Tracking Baby Milestones: Surprising Results Of Bringing Data To Parenting

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Project Infobox Question-icon.png
Self researcher(s) Morgan Friedman
Related tools Excel, phone
Related topics Social life and social media, Sleep, Activity tracking, Social interactions, Mood and emotion, Learning habits, Food tracking, Tears

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Has inspired Projects (0)
Show and Tell Talk Infobox
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Date 2015/06/20
Event name Quantified Self Expo 2015
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Tracking Baby Milestones: Surprising Results Of Bringing Data To Parenting is a Show & Tell talk by Morgan Friedman that has been imported from the Quantified Self Show & Tell library.The talk was given on 2015/06/20 and is about Social life and social media, Sleep, Activity tracking, Social interactions, Mood and emotion, Learning habits, Food tracking, and Tears.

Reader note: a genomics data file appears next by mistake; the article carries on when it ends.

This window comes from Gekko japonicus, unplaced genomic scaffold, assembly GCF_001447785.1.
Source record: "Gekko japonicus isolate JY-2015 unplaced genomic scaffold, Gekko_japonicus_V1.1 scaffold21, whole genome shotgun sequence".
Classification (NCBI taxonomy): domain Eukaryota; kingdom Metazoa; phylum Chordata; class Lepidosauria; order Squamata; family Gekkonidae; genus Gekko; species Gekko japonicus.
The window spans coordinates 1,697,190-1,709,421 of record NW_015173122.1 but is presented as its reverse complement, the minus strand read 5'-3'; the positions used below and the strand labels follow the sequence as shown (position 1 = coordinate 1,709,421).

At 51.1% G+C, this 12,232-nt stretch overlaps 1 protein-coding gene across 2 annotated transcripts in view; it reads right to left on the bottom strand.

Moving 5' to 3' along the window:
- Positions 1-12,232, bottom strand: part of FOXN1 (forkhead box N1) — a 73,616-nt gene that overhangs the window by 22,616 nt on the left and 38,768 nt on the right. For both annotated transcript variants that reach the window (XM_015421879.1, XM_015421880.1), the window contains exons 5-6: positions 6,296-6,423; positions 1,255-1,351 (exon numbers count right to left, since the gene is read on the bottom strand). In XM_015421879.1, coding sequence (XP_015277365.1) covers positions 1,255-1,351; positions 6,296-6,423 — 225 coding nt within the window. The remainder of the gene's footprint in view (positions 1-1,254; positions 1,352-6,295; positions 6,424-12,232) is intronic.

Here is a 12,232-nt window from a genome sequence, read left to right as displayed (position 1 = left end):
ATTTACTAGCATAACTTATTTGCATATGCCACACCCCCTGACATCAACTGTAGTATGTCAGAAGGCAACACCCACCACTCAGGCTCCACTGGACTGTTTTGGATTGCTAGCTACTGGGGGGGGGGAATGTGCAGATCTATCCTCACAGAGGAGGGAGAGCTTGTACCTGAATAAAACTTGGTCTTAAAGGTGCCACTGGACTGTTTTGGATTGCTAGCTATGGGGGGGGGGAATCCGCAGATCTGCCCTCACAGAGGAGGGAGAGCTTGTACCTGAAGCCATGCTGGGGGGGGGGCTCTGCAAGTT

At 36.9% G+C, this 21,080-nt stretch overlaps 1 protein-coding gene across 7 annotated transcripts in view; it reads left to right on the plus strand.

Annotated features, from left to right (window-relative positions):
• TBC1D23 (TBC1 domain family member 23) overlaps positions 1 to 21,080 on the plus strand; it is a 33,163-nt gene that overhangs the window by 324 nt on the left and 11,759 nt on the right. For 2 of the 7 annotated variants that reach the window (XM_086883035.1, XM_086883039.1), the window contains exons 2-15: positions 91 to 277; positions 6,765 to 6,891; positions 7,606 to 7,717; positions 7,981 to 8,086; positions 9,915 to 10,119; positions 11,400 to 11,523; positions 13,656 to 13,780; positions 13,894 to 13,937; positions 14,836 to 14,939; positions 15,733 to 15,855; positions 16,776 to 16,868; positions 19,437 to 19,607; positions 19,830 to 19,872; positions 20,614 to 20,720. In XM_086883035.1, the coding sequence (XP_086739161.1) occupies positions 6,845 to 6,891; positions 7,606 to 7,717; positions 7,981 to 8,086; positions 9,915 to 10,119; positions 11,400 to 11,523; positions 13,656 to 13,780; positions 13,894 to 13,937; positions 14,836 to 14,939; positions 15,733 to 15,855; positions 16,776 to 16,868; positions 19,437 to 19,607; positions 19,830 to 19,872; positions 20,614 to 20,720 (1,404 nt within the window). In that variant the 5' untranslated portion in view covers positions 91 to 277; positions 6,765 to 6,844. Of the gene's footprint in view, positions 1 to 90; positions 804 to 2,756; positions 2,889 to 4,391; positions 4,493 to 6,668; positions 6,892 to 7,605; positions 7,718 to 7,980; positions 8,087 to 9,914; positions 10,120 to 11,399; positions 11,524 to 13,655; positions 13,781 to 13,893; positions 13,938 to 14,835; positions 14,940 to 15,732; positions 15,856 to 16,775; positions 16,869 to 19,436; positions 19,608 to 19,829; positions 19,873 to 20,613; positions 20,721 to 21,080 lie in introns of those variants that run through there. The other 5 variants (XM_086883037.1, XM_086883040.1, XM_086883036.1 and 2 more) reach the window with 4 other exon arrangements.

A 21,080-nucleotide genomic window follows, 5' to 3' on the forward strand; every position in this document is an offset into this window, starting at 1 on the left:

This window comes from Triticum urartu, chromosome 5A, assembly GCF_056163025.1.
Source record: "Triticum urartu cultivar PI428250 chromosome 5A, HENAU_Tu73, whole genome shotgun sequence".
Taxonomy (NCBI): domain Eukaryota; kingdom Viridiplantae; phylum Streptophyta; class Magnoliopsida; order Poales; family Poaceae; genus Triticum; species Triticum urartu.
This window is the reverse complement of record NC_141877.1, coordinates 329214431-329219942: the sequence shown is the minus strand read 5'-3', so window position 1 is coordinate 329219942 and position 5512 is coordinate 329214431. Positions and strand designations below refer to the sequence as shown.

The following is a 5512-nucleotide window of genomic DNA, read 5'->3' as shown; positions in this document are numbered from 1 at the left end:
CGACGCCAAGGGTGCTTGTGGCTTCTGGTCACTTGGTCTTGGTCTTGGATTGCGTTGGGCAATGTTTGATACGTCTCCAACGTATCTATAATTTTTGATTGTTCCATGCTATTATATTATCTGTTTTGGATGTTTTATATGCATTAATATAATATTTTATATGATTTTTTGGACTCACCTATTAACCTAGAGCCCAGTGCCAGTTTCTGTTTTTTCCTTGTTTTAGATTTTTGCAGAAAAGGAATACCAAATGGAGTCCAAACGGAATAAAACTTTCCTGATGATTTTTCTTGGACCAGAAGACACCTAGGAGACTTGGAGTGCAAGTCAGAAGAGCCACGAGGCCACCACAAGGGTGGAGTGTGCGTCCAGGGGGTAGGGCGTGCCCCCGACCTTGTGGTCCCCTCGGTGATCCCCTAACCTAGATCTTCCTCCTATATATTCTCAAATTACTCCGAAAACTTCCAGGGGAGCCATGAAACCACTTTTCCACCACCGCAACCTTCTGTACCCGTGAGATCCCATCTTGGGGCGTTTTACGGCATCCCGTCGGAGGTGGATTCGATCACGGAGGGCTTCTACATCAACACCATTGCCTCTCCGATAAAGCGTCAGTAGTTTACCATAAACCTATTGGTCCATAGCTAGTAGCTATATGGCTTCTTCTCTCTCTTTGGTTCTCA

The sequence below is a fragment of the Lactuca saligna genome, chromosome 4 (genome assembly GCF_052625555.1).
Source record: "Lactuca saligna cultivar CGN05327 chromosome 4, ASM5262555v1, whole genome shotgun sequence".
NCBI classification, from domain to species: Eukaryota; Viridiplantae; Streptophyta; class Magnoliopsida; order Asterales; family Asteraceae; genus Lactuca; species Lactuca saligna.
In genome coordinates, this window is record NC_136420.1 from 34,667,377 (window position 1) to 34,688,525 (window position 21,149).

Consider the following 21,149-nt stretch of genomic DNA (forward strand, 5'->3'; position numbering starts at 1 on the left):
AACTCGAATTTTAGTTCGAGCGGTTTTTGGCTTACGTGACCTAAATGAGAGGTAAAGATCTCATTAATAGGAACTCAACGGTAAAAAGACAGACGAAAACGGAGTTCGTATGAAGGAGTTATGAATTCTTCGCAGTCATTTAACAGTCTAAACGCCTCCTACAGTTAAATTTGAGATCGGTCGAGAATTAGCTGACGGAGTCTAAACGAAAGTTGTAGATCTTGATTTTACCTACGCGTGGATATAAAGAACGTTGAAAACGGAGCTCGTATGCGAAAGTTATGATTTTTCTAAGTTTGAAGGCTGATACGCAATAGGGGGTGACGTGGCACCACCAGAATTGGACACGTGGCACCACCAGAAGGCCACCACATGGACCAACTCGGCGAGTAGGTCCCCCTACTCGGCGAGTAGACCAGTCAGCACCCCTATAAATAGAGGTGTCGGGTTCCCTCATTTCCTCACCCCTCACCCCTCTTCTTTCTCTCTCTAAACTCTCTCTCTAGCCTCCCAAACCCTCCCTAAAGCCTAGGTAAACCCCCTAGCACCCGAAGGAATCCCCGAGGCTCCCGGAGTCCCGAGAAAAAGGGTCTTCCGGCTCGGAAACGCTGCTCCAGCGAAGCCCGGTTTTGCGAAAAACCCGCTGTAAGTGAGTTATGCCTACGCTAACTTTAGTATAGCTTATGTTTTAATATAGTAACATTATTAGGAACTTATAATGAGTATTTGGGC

Description[edit | edit source]

A description of this project as introduced by Quantified Self follows:

Morgan Friedman shows the many parenting lessons gleaned from tracking and analyzing his baby's data, even as a sleep-deprived parent. Morgan and his wife began tracking every little thing his baby did as soon after he was born. Soon after, he built an application and had data between 3,000 other parents to compare his baby's development with. By tracking and comparing baby milestones, they found interesting and important patterns and correlation. In this talk, he discusses data, patterns, and surprising parenting advice they learned from tracking.

Video and transcript[edit | edit source]

A transcript of this talk is below:

Morgan Friedman